SAVECORE(8) System Manager's Manual SAVECORE(8)
savecore - save a core dump of the operating system
/usr/etc/savecore [ -v ] directory [ system-name ]
savecore saves a core dump of the kernel (assuming that one was made)
and writes a reboot message in the shutdown log. It is meant to be
called near the end of the /etc/rc.local file after the system boots.
However, it is not normally run by default. You must edit that file to
savecore checks the core dump to be certain it corresponds with the
version of the operating system currently running. If it does,
savecore saves the core image in the file directory/vmcore.n and the
kernel's namelist in directory/vmunix.n. The trailing .n in the path-
names is replaced by a number which grows every time savecore is run in
Before savecore writes out a core image, it reads a number from the
file directory/minfree. This is the minimum number of kilobytes that
must remain free on the filesystem containing directory. If there is
less free space on the filesystem containing directory than the number
of kilobytes specified in minfree, the core dump is not saved. If the
minfree file does not exist, savecore always writes out the core file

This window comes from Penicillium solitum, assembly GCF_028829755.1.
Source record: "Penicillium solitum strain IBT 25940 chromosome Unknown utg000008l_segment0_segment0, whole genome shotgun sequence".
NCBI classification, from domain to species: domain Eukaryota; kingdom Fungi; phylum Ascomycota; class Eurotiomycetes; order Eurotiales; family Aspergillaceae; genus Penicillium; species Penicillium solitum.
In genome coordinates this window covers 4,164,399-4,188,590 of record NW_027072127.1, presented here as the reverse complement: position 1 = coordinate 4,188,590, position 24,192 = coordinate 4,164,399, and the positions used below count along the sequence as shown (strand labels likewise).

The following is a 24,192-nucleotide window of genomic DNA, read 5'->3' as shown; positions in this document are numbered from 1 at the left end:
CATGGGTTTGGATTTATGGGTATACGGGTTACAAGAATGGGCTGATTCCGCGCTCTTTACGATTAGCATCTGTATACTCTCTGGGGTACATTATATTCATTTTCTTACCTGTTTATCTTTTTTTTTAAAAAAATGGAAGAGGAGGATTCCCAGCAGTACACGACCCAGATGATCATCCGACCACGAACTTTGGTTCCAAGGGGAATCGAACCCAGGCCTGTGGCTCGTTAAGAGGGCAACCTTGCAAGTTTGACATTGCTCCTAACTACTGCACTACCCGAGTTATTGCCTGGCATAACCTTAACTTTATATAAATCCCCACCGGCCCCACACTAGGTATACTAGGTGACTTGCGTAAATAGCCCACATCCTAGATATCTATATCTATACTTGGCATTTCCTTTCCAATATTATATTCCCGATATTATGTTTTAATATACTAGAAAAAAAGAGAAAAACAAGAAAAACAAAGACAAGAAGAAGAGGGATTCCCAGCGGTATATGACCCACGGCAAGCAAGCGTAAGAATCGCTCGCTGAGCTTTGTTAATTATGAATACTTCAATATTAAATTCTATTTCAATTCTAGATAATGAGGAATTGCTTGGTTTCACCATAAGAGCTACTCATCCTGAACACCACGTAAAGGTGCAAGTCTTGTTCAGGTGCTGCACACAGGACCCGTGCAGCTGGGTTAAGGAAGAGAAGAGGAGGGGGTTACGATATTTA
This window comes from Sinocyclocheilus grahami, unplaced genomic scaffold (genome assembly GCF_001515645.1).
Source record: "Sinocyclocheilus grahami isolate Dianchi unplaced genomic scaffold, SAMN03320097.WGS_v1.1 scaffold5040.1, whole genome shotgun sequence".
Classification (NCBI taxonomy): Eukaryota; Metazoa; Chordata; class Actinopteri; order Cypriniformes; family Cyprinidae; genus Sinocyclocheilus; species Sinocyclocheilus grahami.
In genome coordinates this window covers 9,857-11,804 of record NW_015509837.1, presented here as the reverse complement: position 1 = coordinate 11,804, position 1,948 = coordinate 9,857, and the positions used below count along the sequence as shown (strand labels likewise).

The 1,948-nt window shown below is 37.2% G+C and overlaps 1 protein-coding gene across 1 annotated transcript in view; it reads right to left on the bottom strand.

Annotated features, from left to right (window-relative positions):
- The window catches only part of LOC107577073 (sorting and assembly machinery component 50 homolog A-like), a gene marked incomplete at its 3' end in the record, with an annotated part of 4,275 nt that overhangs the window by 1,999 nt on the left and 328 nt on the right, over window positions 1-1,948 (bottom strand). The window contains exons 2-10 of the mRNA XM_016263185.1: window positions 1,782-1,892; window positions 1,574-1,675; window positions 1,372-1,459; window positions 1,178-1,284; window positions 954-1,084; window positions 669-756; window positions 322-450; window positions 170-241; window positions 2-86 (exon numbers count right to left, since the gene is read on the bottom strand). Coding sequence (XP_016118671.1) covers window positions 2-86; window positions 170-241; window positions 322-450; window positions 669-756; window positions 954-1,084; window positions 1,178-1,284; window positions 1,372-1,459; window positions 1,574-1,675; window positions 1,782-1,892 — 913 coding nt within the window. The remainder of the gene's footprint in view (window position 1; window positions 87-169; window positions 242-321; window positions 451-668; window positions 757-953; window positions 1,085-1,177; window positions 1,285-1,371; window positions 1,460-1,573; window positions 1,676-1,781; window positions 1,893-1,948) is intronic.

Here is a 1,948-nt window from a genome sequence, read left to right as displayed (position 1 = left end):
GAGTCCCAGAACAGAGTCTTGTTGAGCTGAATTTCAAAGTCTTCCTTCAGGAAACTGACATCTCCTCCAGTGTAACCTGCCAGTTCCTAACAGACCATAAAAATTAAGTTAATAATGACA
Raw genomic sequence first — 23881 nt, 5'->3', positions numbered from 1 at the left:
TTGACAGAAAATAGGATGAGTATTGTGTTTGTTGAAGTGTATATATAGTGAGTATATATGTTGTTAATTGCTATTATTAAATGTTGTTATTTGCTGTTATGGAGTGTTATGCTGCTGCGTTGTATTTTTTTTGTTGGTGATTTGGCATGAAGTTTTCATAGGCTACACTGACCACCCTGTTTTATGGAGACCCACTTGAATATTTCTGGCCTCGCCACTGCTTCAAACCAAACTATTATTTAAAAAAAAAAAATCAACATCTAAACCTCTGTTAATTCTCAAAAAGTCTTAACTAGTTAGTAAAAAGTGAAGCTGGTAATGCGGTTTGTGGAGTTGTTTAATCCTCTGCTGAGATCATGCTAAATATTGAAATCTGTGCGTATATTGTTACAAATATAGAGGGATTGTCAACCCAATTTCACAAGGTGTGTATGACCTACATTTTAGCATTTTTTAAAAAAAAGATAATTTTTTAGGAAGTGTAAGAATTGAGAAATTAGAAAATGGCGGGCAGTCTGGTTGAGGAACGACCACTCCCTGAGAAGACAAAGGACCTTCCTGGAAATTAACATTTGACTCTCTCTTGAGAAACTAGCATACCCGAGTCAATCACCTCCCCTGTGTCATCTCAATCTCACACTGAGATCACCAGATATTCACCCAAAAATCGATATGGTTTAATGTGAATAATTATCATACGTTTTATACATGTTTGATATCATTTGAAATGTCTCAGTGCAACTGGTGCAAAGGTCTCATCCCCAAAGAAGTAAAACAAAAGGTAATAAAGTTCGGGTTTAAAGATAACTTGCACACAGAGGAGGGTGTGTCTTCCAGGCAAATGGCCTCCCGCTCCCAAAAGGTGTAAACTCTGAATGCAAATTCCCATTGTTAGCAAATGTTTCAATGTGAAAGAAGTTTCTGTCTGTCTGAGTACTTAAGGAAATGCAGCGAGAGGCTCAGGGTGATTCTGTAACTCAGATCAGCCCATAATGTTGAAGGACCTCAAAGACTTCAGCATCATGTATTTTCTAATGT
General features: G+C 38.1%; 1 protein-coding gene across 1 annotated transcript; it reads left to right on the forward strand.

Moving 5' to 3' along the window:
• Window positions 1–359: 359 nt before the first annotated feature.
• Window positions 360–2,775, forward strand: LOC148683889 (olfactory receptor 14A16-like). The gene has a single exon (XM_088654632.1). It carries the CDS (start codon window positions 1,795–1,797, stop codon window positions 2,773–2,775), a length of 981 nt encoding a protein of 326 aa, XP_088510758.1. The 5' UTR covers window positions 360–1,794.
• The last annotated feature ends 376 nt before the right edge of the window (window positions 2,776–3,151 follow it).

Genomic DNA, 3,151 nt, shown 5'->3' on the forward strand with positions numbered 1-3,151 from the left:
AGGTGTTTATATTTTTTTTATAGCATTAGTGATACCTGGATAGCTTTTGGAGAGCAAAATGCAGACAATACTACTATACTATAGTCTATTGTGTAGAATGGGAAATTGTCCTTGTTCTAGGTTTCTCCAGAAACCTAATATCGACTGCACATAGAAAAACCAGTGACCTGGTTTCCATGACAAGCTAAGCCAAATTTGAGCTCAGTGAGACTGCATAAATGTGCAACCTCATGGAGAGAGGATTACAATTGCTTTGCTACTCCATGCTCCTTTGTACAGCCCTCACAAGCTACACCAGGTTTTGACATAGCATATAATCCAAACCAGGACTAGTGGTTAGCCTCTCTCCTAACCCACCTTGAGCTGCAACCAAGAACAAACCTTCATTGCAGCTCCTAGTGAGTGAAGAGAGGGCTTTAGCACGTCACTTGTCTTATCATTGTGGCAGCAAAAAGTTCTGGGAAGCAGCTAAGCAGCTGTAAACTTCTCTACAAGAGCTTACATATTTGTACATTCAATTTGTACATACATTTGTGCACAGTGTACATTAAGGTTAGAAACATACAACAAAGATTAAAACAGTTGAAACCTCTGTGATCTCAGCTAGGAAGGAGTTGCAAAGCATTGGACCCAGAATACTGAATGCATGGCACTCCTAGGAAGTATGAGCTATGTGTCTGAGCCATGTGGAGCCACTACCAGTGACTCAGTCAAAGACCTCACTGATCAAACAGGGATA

(assuming that a core dump was taken).
savecore also logs a reboot message using facility LOG_AUTH (see sys-
log(3)). If the system crashed as a result of a panic, savecore logs
the panic string too.
If the core dump was from a system other than /vmunix, the name of that
system must be supplied as system-name.
-v Verbose. Enable verbose error messages from savecore.
/vmunix the kernel
syslog(3), panic(8S), sa(8)
savecore can be fooled into thinking a core dump is the wrong size.
You must run savecore very soon after booting -- before the swap space
containing the crash dump is overwritten by programs currently running.
Core images produced by SPARCstation1 systems, and from machines with
discontiguous physical memory, are sparse and contain holes. For exam-
ple, a core image of an 8 megabyte SPARCstation 1 might contain 3 to 4
megabytes of useful information, and thus only occupy 3 to 4 megabytes
of disk space, yet contain enough holes to appear to be 36 megabytes in
size. However, copying the core image will manifest the holes, so that
this copy will require 36 megabytes of disk space. If it is necessary
to move a core image, it is strongly recommended that the core image be
compressed with compress(1) before the transfer. The compressed image
may later be uncompressed on a system with sufficient disk space.
1 July 1990 SAVECORE(8)